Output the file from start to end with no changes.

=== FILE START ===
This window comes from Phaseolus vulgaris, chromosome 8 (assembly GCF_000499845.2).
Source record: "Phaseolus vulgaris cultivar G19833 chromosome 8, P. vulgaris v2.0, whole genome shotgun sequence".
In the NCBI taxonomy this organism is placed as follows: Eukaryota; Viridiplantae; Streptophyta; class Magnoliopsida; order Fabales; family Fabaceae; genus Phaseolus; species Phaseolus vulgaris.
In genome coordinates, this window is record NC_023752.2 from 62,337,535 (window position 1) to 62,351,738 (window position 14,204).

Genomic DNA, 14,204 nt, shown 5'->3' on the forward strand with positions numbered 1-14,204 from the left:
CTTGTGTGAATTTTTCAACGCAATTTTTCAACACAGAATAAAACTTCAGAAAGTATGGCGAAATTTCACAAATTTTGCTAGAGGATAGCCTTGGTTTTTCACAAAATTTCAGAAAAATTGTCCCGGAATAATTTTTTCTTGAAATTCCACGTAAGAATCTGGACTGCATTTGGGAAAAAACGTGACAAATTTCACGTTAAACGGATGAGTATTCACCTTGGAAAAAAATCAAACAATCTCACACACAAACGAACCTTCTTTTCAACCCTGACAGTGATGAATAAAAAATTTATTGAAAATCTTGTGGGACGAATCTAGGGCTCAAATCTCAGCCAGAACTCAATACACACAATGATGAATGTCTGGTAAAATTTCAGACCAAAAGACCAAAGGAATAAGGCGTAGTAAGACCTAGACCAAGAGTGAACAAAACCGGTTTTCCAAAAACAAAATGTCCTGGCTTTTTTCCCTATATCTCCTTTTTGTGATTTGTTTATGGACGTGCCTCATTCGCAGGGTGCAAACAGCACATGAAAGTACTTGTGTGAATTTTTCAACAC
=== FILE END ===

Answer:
This window comes from Phaseolus vulgaris, chromosome 8 (assembly GCF_000499845.2).
Source record: "Phaseolus vulgaris cultivar G19833 chromosome 8, P. vulgaris v2.0, whole genome shotgun sequence".
In the NCBI taxonomy this organism is placed as follows: Eukaryota; Viridiplantae; Streptophyta; class Magnoliopsida; order Fabales; family Fabaceae; genus Phaseolus; species Phaseolus vulgaris.
In genome coordinates, this window is record NC_023752.2 from 62,337,535 (window position 1) to 62,351,738 (window position 14,204).

Genomic DNA, 14,204 nt, shown 5'->3' on the forward strand with positions numbered 1-14,204 from the left:
CTTGTGTGAATTTTTCAACGCAATTTTTCAACACAGAATAAAACTTCAGAAAGTATGGCGAAATTTCACAAATTTTGCTAGAGGATAGCCTTGGTTTTTCACAAAATTTCAGAAAAATTGTCCCGGAATAATTTTTTCTTGAAATTCCACGTAAGAATCTGGACTGCATTTGGGAAAAAACGTGACAAATTTCACGTTAAACGGATGAGTATTCACCTTGGAAAAAAATCAAACAATCTCACACACAAACGAACCTTCTTTTCAACCCTGACAGTGATGAATAAAAAATTTATTGAAAATCTTGTGGGACGAATCTAGGGCTCAAATCTCAGCCAGAACTCAATACACACAATGATGAATGTCTGGTAAAATTTCAGACCAAAAGACCAAAGGAATAAGGCGTAGTAAGACCTAGACCAAGAGTGAACAAAACCGGTTTTCCAAAAACAAAATGTCCTGGCTTTTTTCCCTATATCTCCTTTTTGTGATTTGTTTATGGACGTGCCTCATTCGCAGGGTGCAAACAGCACATGAAAGTACTTGTGTGAATTTTTCAACAC